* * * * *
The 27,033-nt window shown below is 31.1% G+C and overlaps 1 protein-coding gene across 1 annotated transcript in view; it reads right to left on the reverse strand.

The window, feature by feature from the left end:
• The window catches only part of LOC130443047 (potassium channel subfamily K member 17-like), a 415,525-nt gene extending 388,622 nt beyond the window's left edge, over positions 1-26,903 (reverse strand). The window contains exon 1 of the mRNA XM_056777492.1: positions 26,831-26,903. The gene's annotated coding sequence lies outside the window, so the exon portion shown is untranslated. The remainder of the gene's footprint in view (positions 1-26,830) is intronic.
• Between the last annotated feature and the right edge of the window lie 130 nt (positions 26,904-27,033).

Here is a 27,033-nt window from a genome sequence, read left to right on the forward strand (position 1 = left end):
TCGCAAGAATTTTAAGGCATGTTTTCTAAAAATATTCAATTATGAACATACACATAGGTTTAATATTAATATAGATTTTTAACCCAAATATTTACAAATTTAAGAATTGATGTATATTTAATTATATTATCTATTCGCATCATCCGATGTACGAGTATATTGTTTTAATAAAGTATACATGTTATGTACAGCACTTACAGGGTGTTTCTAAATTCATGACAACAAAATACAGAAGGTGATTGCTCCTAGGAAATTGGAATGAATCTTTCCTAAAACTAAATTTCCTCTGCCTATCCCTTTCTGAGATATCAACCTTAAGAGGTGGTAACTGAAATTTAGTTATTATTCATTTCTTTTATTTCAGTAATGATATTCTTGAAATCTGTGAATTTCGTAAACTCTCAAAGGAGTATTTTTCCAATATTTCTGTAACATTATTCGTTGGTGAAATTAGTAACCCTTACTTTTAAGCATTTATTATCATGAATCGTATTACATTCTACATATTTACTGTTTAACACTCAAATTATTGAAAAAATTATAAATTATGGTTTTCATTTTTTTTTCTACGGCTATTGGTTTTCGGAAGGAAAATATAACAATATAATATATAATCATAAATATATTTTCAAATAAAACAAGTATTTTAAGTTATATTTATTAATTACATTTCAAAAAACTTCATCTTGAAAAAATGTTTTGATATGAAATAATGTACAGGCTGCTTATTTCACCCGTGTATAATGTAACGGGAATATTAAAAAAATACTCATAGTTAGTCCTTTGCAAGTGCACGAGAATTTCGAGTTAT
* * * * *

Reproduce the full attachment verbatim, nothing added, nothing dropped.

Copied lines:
The 27,033-nt window shown below is 31.1% G+C and overlaps 1 protein-coding gene across 1 annotated transcript in view; it reads right to left on the reverse strand.

The window, feature by feature from the left end:
• The window catches only part of LOC130443047 (potassium channel subfamily K member 17-like), a 415,525-nt gene extending 388,622 nt beyond the window's left edge, over positions 1-26,903 (reverse strand). The window contains exon 1 of the mRNA XM_056777492.1: positions 26,831-26,903. The gene's annotated coding sequence lies outside the window, so the exon portion shown is untranslated. The remainder of the gene's footprint in view (positions 1-26,830) is intronic.
• Between the last annotated feature and the right edge of the window lie 130 nt (positions 26,904-27,033).

Here is a 27,033-nt window from a genome sequence, read left to right on the forward strand (position 1 = left end):
TCGCAAGAATTTTAAGGCATGTTTTCTAAAAATATTCAATTATGAACATACACATAGGTTTAATATTAATATAGATTTTTAACCCAAATATTTACAAATTTAAGAATTGATGTATATTTAATTATATTATCTATTCGCATCATCCGATGTACGAGTATATTGTTTTAATAAAGTATACATGTTATGTACAGCACTTACAGGGTGTTTCTAAATTCATGACAACAAAATACAGAAGGTGATTGCTCCTAGGAAATTGGAATGAATCTTTCCTAAAACTAAATTTCCTCTGCCTATCCCTTTCTGAGATATCAACCTTAAGAGGTGGTAACTGAAATTTAGTTATTATTCATTTCTTTTATTTCAGTAATGATATTCTTGAAATCTGTGAATTTCGTAAACTCTCAAAGGAGTATTTTTCCAATATTTCTGTAACATTATTCGTTGGTGAAATTAGTAACCCTTACTTTTAAGCATTTATTATCATGAATCGTATTACATTCTACATATTTACTGTTTAACACTCAAATTATTGAAAAAATTATAAATTATGGTTTTCATTTTTTTTTCTACGGCTATTGGTTTTCGGAAGGAAAATATAACAATATAATATATAATCATAAATATATTTTCAAATAAAACAAGTATTTTAAGTTATATTTATTAATTACATTTCAAAAAACTTCATCTTGAAAAAATGTTTTGATATGAAATAATGTACAGGCTGCTTATTTCACCCGTGTATAATGTAACGGGAATATTAAAAAAATACTCATAGTTAGTCCTTTGCAAGTGCACGAGAATTTCGAGTTAT